[ox-en] A name for a peer-production-based society?
- From: Raoul <raoulv club-internet.fr>
- Date: Wed, 02 Sep 2009 01:14:40 +0200
A name for a peer-production-based society ?
Christian Siefkes wrote (13aug09):
"So we're still faced with two very different futures, which Rosa
Luxemburg contrasted as "socialism or barbarism" almost hundred years
ago. Though nowadays, seeing that the reopening of the commons is an
essential precondition for the positive alternative to appear, we might
prefer to call it commonism instead."
The issue of giving a name to a "system" based on peer production
principles has been dealt with recently, more or less directly, in the
Oekonux list and also in a larger sphere. Especially through the
discussions about the Kevin Kelly's article: "The New Socialism: Global
Collectivist Society Is Coming Online", (22may09) (1)
About this article Stefan Meretz wrote (28may09):
"Btw: Kevin Kelly used the term 'socialism' too – crazy."
And Stefan Merten (4jun09): "Well, really an interesting article.
Indeed, very Oekonuxian in spirit."
At another level, Mathieu O'Neil wrote (27may): "In general I have been
thinking about what Oekonux is for. My short answer: Oekonux aims to
disseminate the idea that peer production is a valid alternative to
capitalism." And Diego Saravia answered asking (27may): "Esclavism,
feudalism, capitalism, p2p-ism?"
There are three interesting questions raised by these interventions:
1 The meaning of the words "socialism" and "communism" (both words had a
2 The pertinence to call socialist or communist a society fully based on
peer production principles.
3 The need and possibility to find a new word to name such a society.
A few words about these issues.
1. The meaning of the words "socialism" and "communism"
A whole book could be written (and that has probably been done) about
the evolution of the meaning of these words. In short one can say that
they appeared as expressions of a dream of a post-capitalist society and
ended as synonymous of totalitarian forms of capitalism, state capitalism.
Even Hitler used the word socialism for his cause.
At the origin, as a negation of capitalism, the different meanings of
these words had in common to be opposed to the two most specific
characteristics of capitalism: capital profit as the goal of production
and wage-labor as the way to mediate the participation of the majority
The project, even if often nebulous, was generally identified with a
society without classes, without exploiters and exploited, without
private property of the means of production, where production would be
oriented exclusively towards the satisfaction of human needs and where
the participation of the population and the distribution of goods would
follow the principle: "From each according to his ability, to each
according to his needs".
Other important characteristics of the original concepts of socialism or
communism were the ideas that workers have no fatherland, ("The workers
have no country", says The Communist Manifesto; "The International will
be the human race", says the famous song), and that in a classless
society there would be no State. Marxist and Anarchist could strongly
disagree about the need or not of a State apparatus in a period of
transition, but they agreed on its absence in a full-developed
For many reasons, some relating to weaknesses and defeats of the workers
movements, some relating to the manipulation skills of the ruling
classes, the understanding of these words evolved dramatically until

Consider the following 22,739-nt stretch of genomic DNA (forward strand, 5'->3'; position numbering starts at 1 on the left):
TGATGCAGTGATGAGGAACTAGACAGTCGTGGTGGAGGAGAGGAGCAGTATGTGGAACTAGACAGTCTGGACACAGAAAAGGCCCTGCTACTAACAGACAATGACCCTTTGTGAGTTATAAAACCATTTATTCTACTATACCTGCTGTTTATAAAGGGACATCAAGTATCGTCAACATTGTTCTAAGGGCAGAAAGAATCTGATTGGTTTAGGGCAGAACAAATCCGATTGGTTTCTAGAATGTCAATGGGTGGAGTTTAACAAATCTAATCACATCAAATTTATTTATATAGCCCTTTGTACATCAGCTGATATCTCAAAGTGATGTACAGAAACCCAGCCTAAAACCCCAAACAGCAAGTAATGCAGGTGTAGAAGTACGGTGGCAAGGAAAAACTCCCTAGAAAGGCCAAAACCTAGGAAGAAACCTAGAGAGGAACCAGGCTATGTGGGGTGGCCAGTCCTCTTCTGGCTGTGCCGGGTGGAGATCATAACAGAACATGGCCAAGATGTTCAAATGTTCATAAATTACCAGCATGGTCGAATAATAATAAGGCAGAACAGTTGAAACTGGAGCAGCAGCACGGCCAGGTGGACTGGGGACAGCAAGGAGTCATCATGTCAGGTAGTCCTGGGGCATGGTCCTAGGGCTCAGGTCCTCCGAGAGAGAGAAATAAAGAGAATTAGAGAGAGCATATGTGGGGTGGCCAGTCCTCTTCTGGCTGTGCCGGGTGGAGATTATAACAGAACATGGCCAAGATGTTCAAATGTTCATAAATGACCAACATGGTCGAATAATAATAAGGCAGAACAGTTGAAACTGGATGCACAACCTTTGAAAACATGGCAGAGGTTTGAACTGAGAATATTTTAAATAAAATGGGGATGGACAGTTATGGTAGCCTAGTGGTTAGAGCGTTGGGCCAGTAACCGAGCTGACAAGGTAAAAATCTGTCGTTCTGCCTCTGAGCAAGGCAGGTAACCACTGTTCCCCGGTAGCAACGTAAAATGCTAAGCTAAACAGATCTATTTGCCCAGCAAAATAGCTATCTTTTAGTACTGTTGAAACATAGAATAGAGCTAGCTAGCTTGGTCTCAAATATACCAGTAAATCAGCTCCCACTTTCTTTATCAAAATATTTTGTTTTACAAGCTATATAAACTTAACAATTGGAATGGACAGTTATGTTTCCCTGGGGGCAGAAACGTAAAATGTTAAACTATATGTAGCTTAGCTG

they could be used to name different forms of state controlled
capitalism. (2) It was the opposite of the original meaning.
Instead of production oriented towards humans needs, production remains
oriented towards accumulation of capital, even if it is State capital, a
huge share of the product being generally devoted to maintaining an
unusually important military apparatus and a rich and powerful
bureaucracy which controls and possesses collectively the means of
production; instead of eliminating the wage system, this is generalized
and the level of wages for most of the population is "equalized" to
minimums; instead of internationalism and worldwide brotherhood,
nationalism is exacerbated till its most absurd extremes ("Patria o
Horrors like the Cambodian genocide under the Pol-Pot regime were made
in the name of "socialism" or "communism".
Some "critical supporters" of that kind of regime argue that they
were/are not really socialist or communist, but "steps towards" them.
But historical evidence has violently showed that it has never been the
If one sticks to the original definition of socialism and communism , it
is obvious that none of them has ever existed or even begun to exist.
The identification of these terms with state-capitalist regimes appears
then as one the greatest and most poisonous lies of the 20th century.
It must also be underscored that since the beginning of the corruption
of the meaning of these terms, there have always been currents of
Marxists or anarchists (generally minorities) which remained faithful to
the original meanings of these words and permanently denounced the
mystifications. Rosa Luxembourg, quoted by Siefkes (above) was one of them.
In any case, it is obvious that nowadays using the words socialism or
communism without specifying the meaning given to them is source of
2. The pertinence to call socialist or communist a society fully based
on peer production principles.
Kevin Kelly's article reads:
"When masses of people who own the means of production work toward a
common goal and share their products in common, when they contribute
labor without wages and enjoy the fruits free of charge, it's not
unreasonable to call that socialism."
If one respects the original meaning of the word "socialism", and if one
leaves apart the political aspects of the question, K. Kelly is correct.
He could also had called that "communism".
Peer Production has developed in a universe where abundance prevails for
most of its products. Digital goods being freely reproducible, the
principles of private/excluding property and symmetric exchange are not
only useless but also counter-productive. Original socialist/communist
principles are also based on the possibility of abundance (of material
goods in this case) and are thus basically the same. "From each
according to his ability, to each according to his needs", for example,
is a common practice in digital peer production. Peer production has in